Stages of the evolution of information technology
Fig. 3.1. Temporary data management development phases
In the zero generation (4000 BC - 1900), for six thousand years there was an evolution from clay tables to papyrus, then to parchment and, finally, to paper. There were many innovations in the presentation of data: phonetic alphabets, works, books, libraries, paper and print. These were great achievements, but the processing of information in this era was carried out manually.
The first generation (1900-1955) is associated with the technology of punched cards, when the data record was presented to them in the form of binary structures. Prosperity of IBM in the period 1915-1960. is associated with the production of electromechanical equipment for recording data on maps, sorting and compiling tables. The cumbersome nature of the equipment, the need to store a huge number of punched cards, predetermined the emergence of a new technology that was supposed to supplant electromechanical computers.
The second generation (programmable recording equipment, 1955-1980) is associated with the advent of magnetic tape technology, each of which could store information of ten thousand punched cards. To process information, electronic computers with stored programs were developed that could process hundreds of records per second. The key point of this new technology was software, with which it was relatively easy to program and use computers.
The software of this time supported a file-based file-handling model. Typical programs consistently read several input files and output new files. To facilitate the definition of these write-oriented sequential tasks, COBOL and several other programming languages were created. Operating systems provided an abstraction of the file for storing these records, a language for managing the execution of tasks and a job scheduler for managing workflow.
Batch transaction processing systems stored them on cards or tapes and collected in packets for later processing. Once a day, these transaction packets are sorted. Sorted transactions merged with a much larger database (the main file) stored on the tape to produce the new main file. On the basis of this main file, a report was also produced, which was used as a ledger on the next business day. Batch processing made it possible to use computers very effectively, but had two serious limitations: the impossibility of recognizing the error before processing the main file and the lack of operational knowledge about the current information.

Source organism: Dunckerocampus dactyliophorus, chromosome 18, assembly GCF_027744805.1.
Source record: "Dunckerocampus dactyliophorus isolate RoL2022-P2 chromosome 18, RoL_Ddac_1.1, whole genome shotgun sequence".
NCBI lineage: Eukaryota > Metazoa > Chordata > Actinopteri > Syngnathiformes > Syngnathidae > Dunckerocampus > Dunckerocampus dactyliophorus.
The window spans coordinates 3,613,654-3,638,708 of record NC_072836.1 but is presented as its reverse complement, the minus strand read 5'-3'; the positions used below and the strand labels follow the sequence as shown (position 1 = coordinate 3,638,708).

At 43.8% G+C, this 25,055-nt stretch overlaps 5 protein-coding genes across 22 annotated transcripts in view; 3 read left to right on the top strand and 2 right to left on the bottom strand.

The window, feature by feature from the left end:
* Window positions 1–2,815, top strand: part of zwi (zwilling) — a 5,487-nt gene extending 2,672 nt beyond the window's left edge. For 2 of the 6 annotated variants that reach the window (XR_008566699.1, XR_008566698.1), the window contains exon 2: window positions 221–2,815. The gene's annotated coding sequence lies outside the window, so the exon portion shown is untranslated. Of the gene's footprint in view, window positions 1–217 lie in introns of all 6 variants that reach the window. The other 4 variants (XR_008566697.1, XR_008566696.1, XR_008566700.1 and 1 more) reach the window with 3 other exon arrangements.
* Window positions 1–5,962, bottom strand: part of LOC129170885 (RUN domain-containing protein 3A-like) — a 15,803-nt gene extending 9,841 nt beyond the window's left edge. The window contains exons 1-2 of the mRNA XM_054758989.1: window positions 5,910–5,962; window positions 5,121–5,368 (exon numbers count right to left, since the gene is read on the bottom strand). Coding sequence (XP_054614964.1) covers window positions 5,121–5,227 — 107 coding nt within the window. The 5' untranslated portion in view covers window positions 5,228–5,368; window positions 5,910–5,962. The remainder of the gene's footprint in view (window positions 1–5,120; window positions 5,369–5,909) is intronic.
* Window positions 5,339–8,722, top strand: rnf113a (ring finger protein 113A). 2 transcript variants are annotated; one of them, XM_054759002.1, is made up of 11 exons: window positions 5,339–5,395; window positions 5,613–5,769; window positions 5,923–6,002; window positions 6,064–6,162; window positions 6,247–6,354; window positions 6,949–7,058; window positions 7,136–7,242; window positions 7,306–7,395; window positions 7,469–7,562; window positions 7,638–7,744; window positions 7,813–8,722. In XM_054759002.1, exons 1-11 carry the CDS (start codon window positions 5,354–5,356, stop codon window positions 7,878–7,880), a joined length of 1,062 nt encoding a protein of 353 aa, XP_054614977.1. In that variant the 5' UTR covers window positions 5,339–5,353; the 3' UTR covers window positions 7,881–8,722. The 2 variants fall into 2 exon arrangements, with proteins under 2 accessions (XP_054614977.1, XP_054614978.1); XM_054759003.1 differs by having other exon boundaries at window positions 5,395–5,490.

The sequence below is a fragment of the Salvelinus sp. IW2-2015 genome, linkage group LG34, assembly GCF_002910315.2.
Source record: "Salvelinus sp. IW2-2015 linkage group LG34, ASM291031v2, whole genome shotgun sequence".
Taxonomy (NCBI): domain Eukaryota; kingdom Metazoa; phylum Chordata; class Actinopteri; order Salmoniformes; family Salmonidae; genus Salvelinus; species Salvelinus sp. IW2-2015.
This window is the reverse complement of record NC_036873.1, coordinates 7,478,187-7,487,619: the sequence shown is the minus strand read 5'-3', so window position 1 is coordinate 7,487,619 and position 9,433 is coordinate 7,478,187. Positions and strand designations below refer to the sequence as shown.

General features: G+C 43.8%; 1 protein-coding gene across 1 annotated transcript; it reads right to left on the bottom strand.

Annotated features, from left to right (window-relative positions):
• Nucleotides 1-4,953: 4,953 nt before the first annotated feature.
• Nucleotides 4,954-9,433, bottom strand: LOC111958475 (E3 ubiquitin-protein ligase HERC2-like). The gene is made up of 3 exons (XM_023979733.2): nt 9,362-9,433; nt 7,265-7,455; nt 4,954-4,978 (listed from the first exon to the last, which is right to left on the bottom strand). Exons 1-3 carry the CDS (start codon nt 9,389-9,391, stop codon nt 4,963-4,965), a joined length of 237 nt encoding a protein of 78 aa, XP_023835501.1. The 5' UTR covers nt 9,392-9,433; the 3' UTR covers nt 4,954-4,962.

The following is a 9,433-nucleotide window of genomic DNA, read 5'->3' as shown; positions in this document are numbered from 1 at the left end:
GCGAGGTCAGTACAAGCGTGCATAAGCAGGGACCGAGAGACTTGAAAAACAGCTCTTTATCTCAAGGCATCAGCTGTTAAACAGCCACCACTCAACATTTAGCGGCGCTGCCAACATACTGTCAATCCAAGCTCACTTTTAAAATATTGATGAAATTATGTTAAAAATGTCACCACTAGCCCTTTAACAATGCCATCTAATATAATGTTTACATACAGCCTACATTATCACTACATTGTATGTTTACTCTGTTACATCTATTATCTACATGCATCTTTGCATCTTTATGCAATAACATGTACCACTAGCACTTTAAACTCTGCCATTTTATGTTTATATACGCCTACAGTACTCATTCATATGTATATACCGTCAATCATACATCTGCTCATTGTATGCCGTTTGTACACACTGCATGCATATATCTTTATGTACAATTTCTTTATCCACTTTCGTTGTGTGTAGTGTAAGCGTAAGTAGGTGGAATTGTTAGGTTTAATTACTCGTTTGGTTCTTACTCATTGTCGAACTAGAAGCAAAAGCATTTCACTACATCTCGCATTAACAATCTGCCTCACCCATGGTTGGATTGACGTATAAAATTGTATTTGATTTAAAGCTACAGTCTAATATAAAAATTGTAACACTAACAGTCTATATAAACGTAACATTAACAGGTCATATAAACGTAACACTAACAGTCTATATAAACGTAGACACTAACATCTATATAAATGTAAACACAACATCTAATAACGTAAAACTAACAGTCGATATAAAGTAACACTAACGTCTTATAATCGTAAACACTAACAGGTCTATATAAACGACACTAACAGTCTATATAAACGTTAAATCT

The third generation (operational databases, 1965-1980) is associated with the introduction of online access to data in an interactive mode, based on the use of database systems with operational transactions.
Technical means for connecting interactive computer terminals to the computer have evolved from teletypes to simple alphanumeric displays and, finally, to today's intelligent terminals based on personal computer technology.
The operational databases were stored on magnetic disks or drums, which provided access to any data element in a fraction of a second. These devices and data management software enabled programs to read several records, modify them and then return new values to the operational user. At the beginning of the system, a simple data search was provided: either a direct search by the record number, or an associative key search.
Simple index-sequential record organizations quickly evolved into a more powerful model, focused on sets. Data models have evolved from hierarchical and network to relational.
These early databases supported three kinds of data schemas:
• Boolean, which defines the global logical design of database records and records relationships
• Physical, describing the physical location of database records on memory devices and in files, as well as the indexes needed to maintain logical relationships;
• Provided to each subcircuit application, which reveals only a part of the logical scheme that the program uses.